It’s long past time for the state to release its report on the circumstances surrounding the death of Stephanie Moulton.
The 25-year-old Peabody resident was a caseworker at the North Suffolk Mental Health home in Revere in January 2011. A senior counselor, Moulton was working alone when she was attacked and killed. Deshawn Chappell, a resident at the facility with a history of violence and mental illness, is accused of stabbing Moulton, then fleeing with her in her own car and leaving her body behind a church in Lynn.
Since her daughter’s death, Moulton’s mother, Kim Flynn, has become an outspoken advocate for safer conditions for group home workers. She is the driving force behind the proposed “Stephanie’s Law,” which would provide all group home workers with a “panic button” to quickly summon help in an emergency. Working with state Sen. Fred Berry, she also managed to get $100,000 set aside in the state budget for an annual “Stephanie Moulton Safety Symposium.”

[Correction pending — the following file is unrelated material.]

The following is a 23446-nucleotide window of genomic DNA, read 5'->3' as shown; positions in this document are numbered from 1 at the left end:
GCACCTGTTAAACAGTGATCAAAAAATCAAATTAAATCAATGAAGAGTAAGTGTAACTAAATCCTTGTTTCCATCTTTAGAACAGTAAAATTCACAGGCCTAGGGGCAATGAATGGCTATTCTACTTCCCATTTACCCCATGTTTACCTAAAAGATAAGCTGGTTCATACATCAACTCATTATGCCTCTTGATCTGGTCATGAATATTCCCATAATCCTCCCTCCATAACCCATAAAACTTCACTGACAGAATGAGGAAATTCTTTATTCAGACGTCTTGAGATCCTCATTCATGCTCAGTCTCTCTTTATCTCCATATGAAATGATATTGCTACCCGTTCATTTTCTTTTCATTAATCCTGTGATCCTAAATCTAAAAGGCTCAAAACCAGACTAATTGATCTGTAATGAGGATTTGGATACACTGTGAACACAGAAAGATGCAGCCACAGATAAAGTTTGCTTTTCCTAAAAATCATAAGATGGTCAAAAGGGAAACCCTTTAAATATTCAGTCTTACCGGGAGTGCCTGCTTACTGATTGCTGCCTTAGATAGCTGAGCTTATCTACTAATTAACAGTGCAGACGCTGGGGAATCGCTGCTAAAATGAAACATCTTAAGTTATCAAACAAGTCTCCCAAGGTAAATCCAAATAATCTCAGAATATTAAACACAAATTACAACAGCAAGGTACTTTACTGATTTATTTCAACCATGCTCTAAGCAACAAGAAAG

It was in October, at a planning session for that symposium, that Flynn first learned of the existence of a new state report on the attack on her daughter.
In an affidavit, Flynn said a senior Department of Mental Health official told her that the investigation into her daughter’s death was complete and that the report was written and would be given to her “within a few days.”
Two months later, that hasn’t happened, and the state’s story has changed more than once.
According to Flynn’s affidavit, Department of Mental Health commissioner Marcia Fowler told her at the Dec. 4 Moulton Safety Symposium that “it was out of her hands and that she didn’t know when (the report) would be released. Health and Human Services Secretary JudyAnn Bigby (who has since resigned) told her the same thing, Flynn said in her affidavit.